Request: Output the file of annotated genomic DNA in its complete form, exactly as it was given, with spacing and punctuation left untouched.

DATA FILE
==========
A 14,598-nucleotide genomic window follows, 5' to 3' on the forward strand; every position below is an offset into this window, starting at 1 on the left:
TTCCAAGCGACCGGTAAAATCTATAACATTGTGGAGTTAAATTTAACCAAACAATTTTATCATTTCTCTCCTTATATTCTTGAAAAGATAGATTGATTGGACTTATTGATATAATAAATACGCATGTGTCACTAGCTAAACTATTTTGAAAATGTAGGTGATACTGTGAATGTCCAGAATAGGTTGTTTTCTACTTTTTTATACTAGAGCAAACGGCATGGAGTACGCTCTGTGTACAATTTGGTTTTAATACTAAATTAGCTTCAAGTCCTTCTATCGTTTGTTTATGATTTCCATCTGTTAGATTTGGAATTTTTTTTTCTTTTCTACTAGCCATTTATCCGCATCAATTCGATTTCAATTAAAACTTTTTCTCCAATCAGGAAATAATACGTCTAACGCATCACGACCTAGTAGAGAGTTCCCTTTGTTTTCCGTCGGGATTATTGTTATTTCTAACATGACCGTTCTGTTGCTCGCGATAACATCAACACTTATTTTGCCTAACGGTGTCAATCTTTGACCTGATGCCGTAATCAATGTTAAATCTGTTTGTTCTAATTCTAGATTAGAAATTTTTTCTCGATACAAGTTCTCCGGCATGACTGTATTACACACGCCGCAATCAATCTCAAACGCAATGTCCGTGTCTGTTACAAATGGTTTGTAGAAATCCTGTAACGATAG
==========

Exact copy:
A 14,598-nucleotide genomic window follows, 5' to 3' on the forward strand; every position below is an offset into this window, starting at 1 on the left:
TTCCAAGCGACCGGTAAAATCTATAACATTGTGGAGTTAAATTTAACCAAACAATTTTATCATTTCTCTCCTTATATTCTTGAAAAGATAGATTGATTGGACTTATTGATATAATAAATACGCATGTGTCACTAGCTAAACTATTTTGAAAATGTAGGTGATACTGTGAATGTCCAGAATAGGTTGTTTTCTACTTTTTTATACTAGAGCAAACGGCATGGAGTACGCTCTGTGTACAATTTGGTTTTAATACTAAATTAGCTTCAAGTCCTTCTATCGTTTGTTTATGATTTCCATCTGTTAGATTTGGAATTTTTTTTTCTTTTCTACTAGCCATTTATCCGCATCAATTCGATTTCAATTAAAACTTTTTCTCCAATCAGGAAATAATACGTCTAACGCATCACGACCTAGTAGAGAGTTCCCTTTGTTTTCCGTCGGGATTATTGTTATTTCTAACATGACCGTTCTGTTGCTCGCGATAACATCAACACTTATTTTGCCTAACGGTGTCAATCTTTGACCTGATGCCGTAATCAATGTTAAATCTGTTTGTTCTAATTCTAGATTAGAAATTTTTTCTCGATACAAGTTCTCCGGCATGACTGTATTACACACGCCGCAATCAATCTCAAACGCAATGTCCGTGTCTGTTACAAATGGTTTGTAGAAATCCTGTAACGATAG